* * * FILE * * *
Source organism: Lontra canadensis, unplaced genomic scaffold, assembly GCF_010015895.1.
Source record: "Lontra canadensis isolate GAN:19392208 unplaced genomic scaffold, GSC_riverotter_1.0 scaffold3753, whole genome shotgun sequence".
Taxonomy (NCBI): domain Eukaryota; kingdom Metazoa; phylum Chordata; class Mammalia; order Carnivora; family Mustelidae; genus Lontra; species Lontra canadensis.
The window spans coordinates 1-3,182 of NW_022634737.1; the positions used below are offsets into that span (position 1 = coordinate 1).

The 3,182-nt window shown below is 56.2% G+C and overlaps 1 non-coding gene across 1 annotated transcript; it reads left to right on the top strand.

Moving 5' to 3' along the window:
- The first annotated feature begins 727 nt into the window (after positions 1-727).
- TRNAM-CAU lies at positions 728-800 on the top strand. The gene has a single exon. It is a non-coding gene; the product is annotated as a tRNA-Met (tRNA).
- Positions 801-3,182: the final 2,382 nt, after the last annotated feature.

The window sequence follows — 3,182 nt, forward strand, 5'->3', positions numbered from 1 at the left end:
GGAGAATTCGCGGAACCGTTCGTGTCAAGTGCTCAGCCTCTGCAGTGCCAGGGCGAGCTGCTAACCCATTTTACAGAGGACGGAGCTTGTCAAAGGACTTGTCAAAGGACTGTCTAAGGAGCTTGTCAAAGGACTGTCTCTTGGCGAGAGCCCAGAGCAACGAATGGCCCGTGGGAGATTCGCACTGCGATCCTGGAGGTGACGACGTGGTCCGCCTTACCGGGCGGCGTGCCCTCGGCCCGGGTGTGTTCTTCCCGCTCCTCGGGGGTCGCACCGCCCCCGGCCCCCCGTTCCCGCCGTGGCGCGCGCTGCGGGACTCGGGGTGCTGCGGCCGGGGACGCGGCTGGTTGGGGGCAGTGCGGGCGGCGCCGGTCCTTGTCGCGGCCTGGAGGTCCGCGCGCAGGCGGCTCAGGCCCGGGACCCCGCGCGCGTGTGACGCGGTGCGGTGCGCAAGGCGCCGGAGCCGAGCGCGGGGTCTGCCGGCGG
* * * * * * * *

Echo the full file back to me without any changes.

Source organism: Lontra canadensis, unplaced genomic scaffold, assembly GCF_010015895.1.
Source record: "Lontra canadensis isolate GAN:19392208 unplaced genomic scaffold, GSC_riverotter_1.0 scaffold3753, whole genome shotgun sequence".
Taxonomy (NCBI): domain Eukaryota; kingdom Metazoa; phylum Chordata; class Mammalia; order Carnivora; family Mustelidae; genus Lontra; species Lontra canadensis.
The window spans coordinates 1-3,182 of NW_022634737.1; the positions used below are offsets into that span (position 1 = coordinate 1).

The 3,182-nt window shown below is 56.2% G+C and overlaps 1 non-coding gene across 1 annotated transcript; it reads left to right on the top strand.

Moving 5' to 3' along the window:
- The first annotated feature begins 727 nt into the window (after positions 1-727).
- TRNAM-CAU lies at positions 728-800 on the top strand. The gene has a single exon. It is a non-coding gene; the product is annotated as a tRNA-Met (tRNA).
- Positions 801-3,182: the final 2,382 nt, after the last annotated feature.

The window sequence follows — 3,182 nt, forward strand, 5'->3', positions numbered from 1 at the left end:
GGAGAATTCGCGGAACCGTTCGTGTCAAGTGCTCAGCCTCTGCAGTGCCAGGGCGAGCTGCTAACCCATTTTACAGAGGACGGAGCTTGTCAAAGGACTTGTCAAAGGACTGTCTAAGGAGCTTGTCAAAGGACTGTCTCTTGGCGAGAGCCCAGAGCAACGAATGGCCCGTGGGAGATTCGCACTGCGATCCTGGAGGTGACGACGTGGTCCGCCTTACCGGGCGGCGTGCCCTCGGCCCGGGTGTGTTCTTCCCGCTCCTCGGGGGTCGCACCGCCCCCGGCCCCCCGTTCCCGCCGTGGCGCGCGCTGCGGGACTCGGGGTGCTGCGGCCGGGGACGCGGCTGGTTGGGGGCAGTGCGGGCGGCGCCGGTCCTTGTCGCGGCCTGGAGGTCCGCGCGCAGGCGGCTCAGGCCCGGGACCCCGCGCGCGTGTGACGCGGTGCGGTGCGCAAGGCGCCGGAGCCGAGCGCGGGGTCTGCCGGCGG